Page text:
kenner wrote:So, given 1550 fps of #4's, what kind of real range might I be limited to? I'm asking about the lethal energy of a #4 pellet at that initial speed?G'night,, Ken
Ned S wrote:Field data shows steel 4's at 1725 fps kill consistantly to 45 yds, others report to 50 yds. At 50 yds I prefer 1650 fps 3's. At 30 yds steel 4's at 1650 fps go clear thru drake mallards at 30 yds. At 30 yds this load penetrates gelating to 1.92" no close to thickness of mallard meat. There is no correlation between gel and waterfowl per Ed Lowery. Ned S the young 81 yr old.
kenner wrote:Initial patterning with my PolyChoke: "Slug" choke with 7/8oz, #3 @ 30yds was far too open, but might be a good choice of choke up close. IC threw a nice pattern at that range, but I'd be concerned at closer ranges and especially if I go to smaller shot, that I'd pulverize the bird.
Sounds like high speed #4's are the way to go.
So, given 1550 fps of #4's, what kind of real range might I be limited to? I'm asking about the lethal energy of a #4 pellet at that initial speed.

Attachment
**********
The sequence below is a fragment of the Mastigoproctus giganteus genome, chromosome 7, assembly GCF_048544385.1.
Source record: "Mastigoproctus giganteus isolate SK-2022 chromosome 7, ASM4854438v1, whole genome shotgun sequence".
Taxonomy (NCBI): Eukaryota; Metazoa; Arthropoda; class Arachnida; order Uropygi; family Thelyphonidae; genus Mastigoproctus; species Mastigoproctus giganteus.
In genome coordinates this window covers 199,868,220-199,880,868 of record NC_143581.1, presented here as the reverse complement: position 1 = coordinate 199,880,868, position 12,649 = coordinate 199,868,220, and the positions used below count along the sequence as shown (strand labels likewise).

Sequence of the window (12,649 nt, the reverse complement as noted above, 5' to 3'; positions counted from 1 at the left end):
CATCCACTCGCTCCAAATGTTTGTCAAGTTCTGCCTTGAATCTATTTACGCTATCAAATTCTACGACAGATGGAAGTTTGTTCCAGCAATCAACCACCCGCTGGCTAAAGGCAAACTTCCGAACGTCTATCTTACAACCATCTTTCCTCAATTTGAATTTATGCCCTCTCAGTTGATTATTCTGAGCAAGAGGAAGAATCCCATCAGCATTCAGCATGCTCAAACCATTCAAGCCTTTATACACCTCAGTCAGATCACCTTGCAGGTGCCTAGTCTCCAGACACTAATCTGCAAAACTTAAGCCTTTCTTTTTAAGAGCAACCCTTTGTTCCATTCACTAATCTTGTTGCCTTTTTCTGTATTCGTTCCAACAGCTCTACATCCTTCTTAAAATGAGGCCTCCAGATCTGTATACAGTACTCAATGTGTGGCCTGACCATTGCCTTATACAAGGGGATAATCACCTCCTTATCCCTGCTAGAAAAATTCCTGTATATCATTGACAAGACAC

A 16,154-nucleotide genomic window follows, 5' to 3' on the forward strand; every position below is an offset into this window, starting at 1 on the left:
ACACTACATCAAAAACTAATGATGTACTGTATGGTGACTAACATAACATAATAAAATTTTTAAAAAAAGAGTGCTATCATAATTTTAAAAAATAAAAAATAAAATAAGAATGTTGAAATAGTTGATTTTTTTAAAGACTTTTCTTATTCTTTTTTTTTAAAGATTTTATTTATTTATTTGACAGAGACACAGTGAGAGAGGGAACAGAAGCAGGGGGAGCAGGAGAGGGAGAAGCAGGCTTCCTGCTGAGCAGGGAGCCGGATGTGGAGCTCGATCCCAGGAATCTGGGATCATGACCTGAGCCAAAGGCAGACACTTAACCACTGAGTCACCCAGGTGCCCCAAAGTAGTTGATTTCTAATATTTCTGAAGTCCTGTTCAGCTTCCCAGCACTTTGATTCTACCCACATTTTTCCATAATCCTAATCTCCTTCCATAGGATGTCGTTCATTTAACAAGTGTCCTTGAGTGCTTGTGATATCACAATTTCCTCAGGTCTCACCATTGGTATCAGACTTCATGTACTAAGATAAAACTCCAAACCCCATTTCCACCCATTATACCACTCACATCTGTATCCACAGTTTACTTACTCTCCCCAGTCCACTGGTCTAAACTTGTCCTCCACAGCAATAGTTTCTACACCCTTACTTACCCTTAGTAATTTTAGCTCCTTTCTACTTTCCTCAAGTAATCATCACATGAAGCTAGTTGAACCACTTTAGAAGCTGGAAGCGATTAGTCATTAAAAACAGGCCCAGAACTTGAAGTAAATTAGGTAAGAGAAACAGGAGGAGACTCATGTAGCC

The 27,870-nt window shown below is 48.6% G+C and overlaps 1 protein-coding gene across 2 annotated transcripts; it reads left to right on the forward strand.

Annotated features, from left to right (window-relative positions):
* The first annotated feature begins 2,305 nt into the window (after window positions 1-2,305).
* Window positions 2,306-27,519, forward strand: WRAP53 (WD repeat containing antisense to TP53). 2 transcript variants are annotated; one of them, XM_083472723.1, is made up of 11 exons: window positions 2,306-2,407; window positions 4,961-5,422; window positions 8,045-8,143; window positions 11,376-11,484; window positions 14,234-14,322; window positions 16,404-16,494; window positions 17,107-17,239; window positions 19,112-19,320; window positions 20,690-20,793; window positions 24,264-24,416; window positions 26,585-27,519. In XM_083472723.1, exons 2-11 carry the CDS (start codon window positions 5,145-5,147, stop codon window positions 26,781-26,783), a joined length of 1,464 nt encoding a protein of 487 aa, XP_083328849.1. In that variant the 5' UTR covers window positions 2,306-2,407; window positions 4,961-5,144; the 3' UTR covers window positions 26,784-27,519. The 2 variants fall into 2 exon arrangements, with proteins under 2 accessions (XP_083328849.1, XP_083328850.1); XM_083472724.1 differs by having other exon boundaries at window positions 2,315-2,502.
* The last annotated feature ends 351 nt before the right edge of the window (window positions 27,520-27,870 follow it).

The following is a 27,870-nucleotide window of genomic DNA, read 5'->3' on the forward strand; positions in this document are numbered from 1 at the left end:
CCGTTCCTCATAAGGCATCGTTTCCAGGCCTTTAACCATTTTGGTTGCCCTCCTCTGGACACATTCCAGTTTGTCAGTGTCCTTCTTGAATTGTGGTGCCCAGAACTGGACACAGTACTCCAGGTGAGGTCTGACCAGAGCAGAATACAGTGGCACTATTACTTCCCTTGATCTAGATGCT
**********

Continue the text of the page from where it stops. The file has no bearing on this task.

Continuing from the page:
Many thanks to posters and PM's!
Ned S wrote:My findings after over 2300 steel patterns is that steel performs best with more open extended chokes with about about 3/4 " cyl diameter on the end. Imp Mod extended are excellent with up to steel BB's. For Long Range shooting you can't beat the Terror. I shoot mostly IC and Light Mod extended with steel 4's and 3's. The 935 Mod Mossy gives me 90% patterns with 7/8 oz of steel B's at around 1800 fps plus. This load is good to 50 yds before running out of pattern density penetrating to kill to about 73 yds where I hunt. I have over 62 chokes and 5 shotguns I use. Barrel resonance is the culprit that causes bad patterns. The less resonance the better the patterns. The extended chokes helps with reducing resonance. Ned S
cultivateitnow wrote:Reduce or change?
Rifle folks have been doing that for about 20 years now. I also think their is benefit to long tapered chokes versus trying to get it all done in the last inch of the barrel. In the old days cokes were about a foot long and produced very good patterns.
Have you experimented with barrel weights?